Wednesday, September 16, 2015

TOP STORY >> Next 60 years at LRAFB

Leader executive editor

As Little Rock Air Force Base celebrates its 60th anniversary next month, the construction of a new runway is one of the largest infrastructure projects since the base opened on Oct. 9, 1955.

Back in the early 1950s, the community raised $1,180,000 ($10.5 million in today’s dollars) to buy 6,100 acres of land in Jacksonville and donated it to the military, which spent $48 million (worth $425 million today) to build the air base. Land was also donated by the Nixon, Dupree and Thompson families and others.

Col. Charles E. Brown Jr., commander of the 19th Airlift Wing, says the new 2.3-mile runway under construction shows the military plans to use the air base for several decades, either as the main installation for C-130s or perhaps as a base for other aircraft 30 years from now.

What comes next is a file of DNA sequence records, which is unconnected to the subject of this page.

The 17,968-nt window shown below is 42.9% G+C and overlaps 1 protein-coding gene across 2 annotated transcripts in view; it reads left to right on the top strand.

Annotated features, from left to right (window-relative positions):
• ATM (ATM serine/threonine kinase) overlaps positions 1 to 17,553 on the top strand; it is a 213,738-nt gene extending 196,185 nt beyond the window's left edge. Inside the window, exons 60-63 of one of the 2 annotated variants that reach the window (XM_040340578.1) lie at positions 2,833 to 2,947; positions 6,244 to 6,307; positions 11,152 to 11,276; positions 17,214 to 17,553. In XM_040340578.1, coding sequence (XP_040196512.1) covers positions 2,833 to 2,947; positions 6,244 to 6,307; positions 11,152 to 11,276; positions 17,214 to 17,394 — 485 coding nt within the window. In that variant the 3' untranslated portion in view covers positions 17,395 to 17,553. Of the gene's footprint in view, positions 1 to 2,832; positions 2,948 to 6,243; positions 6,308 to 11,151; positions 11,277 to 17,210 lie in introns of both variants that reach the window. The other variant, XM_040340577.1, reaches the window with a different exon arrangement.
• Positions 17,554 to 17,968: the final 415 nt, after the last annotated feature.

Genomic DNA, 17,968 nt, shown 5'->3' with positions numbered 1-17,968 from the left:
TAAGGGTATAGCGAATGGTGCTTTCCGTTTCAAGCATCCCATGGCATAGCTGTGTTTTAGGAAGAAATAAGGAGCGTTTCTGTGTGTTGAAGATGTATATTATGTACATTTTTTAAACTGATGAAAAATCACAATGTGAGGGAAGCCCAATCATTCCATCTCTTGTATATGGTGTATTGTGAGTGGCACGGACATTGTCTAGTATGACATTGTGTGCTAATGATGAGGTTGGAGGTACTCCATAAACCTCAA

He said the Air Force considers the air base “a national asset.” The base has an annual economic impact valued at $813.6 million.

“A $124 million project on just a single runway shows the level of interest and importance the Air Force has in keeping this air base up and running,” Brown said in an interview last week.

It’s the first major overhaul of the runway in 60 years. In 2010, the base put a new layer of concrete over its rough surface, but it was just a stopgap measure until a completely new runway was built.

The new runway will be 12,000 feet long, the same length as the old one, and 150 feet wide, 50 feet narrower than the existing runway, but deeper. The first phase of the project is underway with ground preparation and utility work. It includes demolition of half the runway during construction.

There have been some delays, Brown said, but “as far as getting it done in the fall of 2017, we’re on time.”

Contractors are digging below the surface where the runway was built and will be putting in a whole new foundation that will handle any airplane, the colonel said.

A Boeing 747 piggybacking the space shuttle landed here in 2001, Brown said. LRAFB is up there with the most durable bases, such as Edwards Air Force Base in California and other big test bases when it comes to versatility and reliability, he noted.